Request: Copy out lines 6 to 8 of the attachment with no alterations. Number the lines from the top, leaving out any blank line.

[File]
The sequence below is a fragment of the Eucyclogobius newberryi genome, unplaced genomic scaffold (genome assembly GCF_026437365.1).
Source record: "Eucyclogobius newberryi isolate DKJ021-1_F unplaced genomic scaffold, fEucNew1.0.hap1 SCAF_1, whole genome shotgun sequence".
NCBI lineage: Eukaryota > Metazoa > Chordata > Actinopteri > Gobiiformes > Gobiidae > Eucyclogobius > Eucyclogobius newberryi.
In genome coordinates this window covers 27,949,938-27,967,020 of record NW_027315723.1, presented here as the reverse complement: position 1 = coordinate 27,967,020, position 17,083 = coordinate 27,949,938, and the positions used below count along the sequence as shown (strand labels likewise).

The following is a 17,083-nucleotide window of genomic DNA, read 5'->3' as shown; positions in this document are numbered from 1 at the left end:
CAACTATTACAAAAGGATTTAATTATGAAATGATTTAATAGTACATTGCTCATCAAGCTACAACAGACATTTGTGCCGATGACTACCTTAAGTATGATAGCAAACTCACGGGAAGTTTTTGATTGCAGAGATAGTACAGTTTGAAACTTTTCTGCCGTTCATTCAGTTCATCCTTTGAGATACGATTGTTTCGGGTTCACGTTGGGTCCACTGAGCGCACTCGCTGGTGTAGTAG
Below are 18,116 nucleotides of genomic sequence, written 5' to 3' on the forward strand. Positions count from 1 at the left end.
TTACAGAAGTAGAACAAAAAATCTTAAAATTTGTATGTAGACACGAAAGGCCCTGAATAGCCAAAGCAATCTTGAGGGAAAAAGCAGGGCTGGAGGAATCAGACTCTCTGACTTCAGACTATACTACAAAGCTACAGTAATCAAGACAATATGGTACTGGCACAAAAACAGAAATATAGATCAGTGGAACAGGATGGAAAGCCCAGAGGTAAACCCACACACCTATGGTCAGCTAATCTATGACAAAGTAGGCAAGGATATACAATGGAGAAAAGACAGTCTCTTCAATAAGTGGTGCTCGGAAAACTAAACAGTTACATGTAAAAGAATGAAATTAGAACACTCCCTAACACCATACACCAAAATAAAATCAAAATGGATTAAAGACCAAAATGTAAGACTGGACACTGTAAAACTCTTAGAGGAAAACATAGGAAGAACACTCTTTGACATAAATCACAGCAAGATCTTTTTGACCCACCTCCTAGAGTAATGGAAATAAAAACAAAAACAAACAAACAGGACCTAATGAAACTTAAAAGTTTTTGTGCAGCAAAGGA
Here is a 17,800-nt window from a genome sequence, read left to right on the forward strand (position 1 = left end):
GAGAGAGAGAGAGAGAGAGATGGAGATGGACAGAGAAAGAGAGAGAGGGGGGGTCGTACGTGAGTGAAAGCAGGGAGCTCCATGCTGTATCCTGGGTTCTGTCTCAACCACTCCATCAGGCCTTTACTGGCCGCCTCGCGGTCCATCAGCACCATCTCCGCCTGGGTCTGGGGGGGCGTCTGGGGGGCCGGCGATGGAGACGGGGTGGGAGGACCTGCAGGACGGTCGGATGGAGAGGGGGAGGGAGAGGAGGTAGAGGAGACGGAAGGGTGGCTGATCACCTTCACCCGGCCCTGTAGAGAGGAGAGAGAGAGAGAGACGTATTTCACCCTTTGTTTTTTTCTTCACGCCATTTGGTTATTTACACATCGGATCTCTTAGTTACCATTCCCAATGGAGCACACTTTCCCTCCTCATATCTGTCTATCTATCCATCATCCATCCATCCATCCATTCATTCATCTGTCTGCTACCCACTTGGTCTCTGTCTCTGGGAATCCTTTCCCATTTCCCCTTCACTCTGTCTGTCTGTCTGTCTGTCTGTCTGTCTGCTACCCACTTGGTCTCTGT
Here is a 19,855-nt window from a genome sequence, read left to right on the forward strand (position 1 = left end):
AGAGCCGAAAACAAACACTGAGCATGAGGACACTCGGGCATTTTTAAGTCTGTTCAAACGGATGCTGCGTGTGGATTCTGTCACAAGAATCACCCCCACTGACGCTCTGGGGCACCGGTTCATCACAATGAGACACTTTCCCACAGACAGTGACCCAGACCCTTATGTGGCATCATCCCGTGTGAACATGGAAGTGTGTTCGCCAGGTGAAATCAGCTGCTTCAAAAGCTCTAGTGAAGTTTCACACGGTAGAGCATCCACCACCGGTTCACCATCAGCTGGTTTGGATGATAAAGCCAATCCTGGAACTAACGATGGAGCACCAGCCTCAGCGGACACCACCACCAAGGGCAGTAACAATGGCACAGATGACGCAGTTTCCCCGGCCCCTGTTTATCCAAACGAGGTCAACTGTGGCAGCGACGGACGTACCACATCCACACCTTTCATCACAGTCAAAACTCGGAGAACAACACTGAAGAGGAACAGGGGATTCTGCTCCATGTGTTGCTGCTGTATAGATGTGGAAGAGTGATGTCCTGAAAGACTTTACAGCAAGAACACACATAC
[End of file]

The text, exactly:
CAACTATTACAAAAGGATTTAATTATGAAATGATTTAATAGTACATTGCTCATCAAGCTACAACAGACATTTGTGCCGATGACTACCTTAAGTATGATAGCAAACTCACGGGAAGTTTTTGATTGCAGAGATAGTACAGTTTGAAACTTTTCTGCCGTTCATTCAGTTCATCCTTTGAGATACGATTGTTTCGGGTTCACGTTGGGTCCACTGAGCGCACTCGCTGGTGTAGTAG
Below are 18,116 nucleotides of genomic sequence, written 5' to 3' on the forward strand. Positions count from 1 at the left end.
TTACAGAAGTAGAACAAAAAATCTTAAAATTTGTATGTAGACACGAAAGGCCCTGAATAGCCAAAGCAATCTTGAGGGAAAAAGCAGGGCTGGAGGAATCAGACTCTCTGACTTCAGACTATACTACAAAGCTACAGTAATCAAGACAATATGGTACTGGCACAAAAACAGAAATATAGATCAGTGGAACAGGATGGAAAGCCCAGAGGTAAACCCACACACCTATGGTCAGCTAATCTATGACAAAGTAGGCAAGGATATACAATGGAGAAAAGACAGTCTCTTCAATAAGTGGTGCTCGGAAAACTAAACAGTTACATGTAAAAGAATGAAATTAGAACACTCCCTAACACCATACACCAAAATAAAATCAAAATGGATTAAAGACCAAAATGTAAGACTGGACACTGTAAAACTCTTAGAGGAAAACATAGGAAGAACACTCTTTGACATAAATCACAGCAAGATCTTTTTGACCCACCTCCTAGAGTAATGGAAATAAAAACAAAAACAAACAAACAGGACCTAATGAAACTTAAAAGTTTTTGTGCAGCAAAGGA